The music industry received mixed news Friday: Declines in sales leveled off thanks to an increase in digital downloads, but consumers bought fewer new releases this year.
Sales of music albums in the U.S. declined by 4.2% in the first half of the year, to 270.6 million units, compared with the same period a year earlier, according to data released by Nielsen SoundScan.
The drop, however, was mostly offset by a 77% increase in digital sales of music tracks. The 280.9 million digital singles sold in the first six months of this year -- the equivalent of 28 million albums -- brings the effective number of albums sold to 298.7 million units, a 0.2% increase over last year.
"I think it might be too early to say this is good news," said Geoff Mayfield, a senior analyst at Billboard magazine. "But it definitely means that we can be optimistic about the digital marketplace."
The data also indicated that few musical blockbusters had captured the public's attention this year. The biggest seller so far -- the "High School Musical" soundtrack -- sold 2.6 million copies. In comparison, 50 Cent's "Massacre," the bestseller of the same period last year, had sold more than 4 million copies by the end of June.
In fact, only 22% of the albums sold this year were released in 2006. Last year, 39% of the first six months of sales were new releases.
Albums by Rascal Flatts, James Blunt, Mary J. Blige and Carrie Underwood are this year's other top-five sellers.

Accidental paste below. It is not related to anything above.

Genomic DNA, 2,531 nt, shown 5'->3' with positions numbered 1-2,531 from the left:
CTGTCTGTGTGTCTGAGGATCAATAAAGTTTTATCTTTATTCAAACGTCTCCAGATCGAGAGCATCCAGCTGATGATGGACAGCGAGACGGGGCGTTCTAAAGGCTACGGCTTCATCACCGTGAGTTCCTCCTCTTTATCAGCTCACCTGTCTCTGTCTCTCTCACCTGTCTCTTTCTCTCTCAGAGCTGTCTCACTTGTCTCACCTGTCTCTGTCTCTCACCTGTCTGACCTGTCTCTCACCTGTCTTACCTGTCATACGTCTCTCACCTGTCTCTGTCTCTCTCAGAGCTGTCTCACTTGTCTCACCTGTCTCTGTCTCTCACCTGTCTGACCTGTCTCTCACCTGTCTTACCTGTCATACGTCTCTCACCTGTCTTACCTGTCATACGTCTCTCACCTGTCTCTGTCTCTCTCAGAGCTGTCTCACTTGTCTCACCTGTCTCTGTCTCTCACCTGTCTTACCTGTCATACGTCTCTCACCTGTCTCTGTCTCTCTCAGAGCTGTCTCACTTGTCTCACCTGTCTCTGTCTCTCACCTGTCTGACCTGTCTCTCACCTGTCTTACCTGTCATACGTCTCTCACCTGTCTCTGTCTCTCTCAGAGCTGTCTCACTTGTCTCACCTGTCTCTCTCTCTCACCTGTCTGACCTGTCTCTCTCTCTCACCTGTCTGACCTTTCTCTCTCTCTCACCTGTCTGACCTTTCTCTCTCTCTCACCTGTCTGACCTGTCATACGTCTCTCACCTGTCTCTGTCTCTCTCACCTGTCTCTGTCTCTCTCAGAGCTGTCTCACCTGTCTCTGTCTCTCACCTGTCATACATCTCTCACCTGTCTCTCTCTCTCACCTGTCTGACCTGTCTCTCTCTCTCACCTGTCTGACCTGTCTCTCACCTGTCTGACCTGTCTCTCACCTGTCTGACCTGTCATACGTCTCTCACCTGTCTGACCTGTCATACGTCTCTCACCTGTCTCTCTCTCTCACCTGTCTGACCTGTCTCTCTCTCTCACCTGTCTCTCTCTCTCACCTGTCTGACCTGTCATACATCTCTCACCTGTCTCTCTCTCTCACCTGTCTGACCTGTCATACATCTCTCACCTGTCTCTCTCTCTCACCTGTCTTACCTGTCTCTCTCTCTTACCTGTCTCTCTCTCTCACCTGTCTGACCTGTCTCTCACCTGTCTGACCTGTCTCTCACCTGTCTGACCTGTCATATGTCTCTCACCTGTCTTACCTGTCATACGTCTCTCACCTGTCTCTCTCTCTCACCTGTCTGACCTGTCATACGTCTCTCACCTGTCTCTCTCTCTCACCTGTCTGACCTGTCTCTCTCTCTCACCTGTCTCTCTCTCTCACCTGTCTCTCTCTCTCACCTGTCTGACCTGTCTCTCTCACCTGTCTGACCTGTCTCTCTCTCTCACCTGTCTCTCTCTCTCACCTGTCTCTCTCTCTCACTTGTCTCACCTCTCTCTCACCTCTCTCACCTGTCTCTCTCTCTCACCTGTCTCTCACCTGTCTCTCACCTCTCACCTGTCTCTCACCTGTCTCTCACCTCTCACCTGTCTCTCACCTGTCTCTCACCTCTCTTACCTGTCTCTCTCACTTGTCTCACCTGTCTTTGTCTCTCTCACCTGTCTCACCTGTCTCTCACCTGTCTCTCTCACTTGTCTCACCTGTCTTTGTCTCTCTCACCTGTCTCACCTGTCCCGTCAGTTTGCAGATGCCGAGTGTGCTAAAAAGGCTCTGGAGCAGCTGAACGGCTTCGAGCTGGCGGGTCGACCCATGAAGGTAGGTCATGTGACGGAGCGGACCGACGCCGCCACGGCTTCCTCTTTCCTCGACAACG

"When you make vast libraries of songs available online, people begin to buy forgotten albums," said analyst Phil Leigh of Inside Digital Media Inc. "People are buying older songs because they can. They're beginning to buy what they want, instead of what is just available in stores."
Reflecting the paucity of hits, sales in two of music's most popular genres -- R&B and rap -- were down a combined 20%, to about 83 million albums. Alternately, sales of country and Christian/gospel albums increased by a combined 15%.
The battle for market share among the four companies that dominate music sales remained relatively static. Warner Music Group had the biggest gain, increasing its share of album sales in the U.S. by 2.6 percentage points to 19.3%. EMI Group, which is locked in an acquisition battle with Warner Music, lost 0.4 of a percentage point of its market share, falling to 10%. Universal Music Group remained dominant, selling more than 1 in 3 current albums purchased in the U.S. The half-year's biggest loser was Sony BMG Music Entertainment, which lost 1.5 percentage points, falling to 26.3%.
Despite continued problems with music piracy and illegal peer-to-peer computer networks, overall sales of albums, singles, music videos and digital music totaled 564 million units, a 23% increase over the same six-month period last year.
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U.S. album sales
*--* Album (artist) Year to date (in millions) High School Musical (various) 2.62
Me and My Gang (Rascal Flatts ) 2.00
Back to Bedlam (James Blunt) 1.66
Breakthrough (Mary J. Blige) 1.50
Some Hearts (Carrie Underwood) 1.48
Now 21 (various) 1.36
King (T.I.) 1.33
Taking the Long Way (Dixie Chicks) 1.27
Amore (Andrea Bocelli) 1.13
All the Right Reasons (Nickelback) 1.07
*--* Total album sales Change (in millions) from 2005 270.6 -4.2%
Digital album sales Change (in millions) from 2005 14.7 +126%
Source: Nielsen SoundScan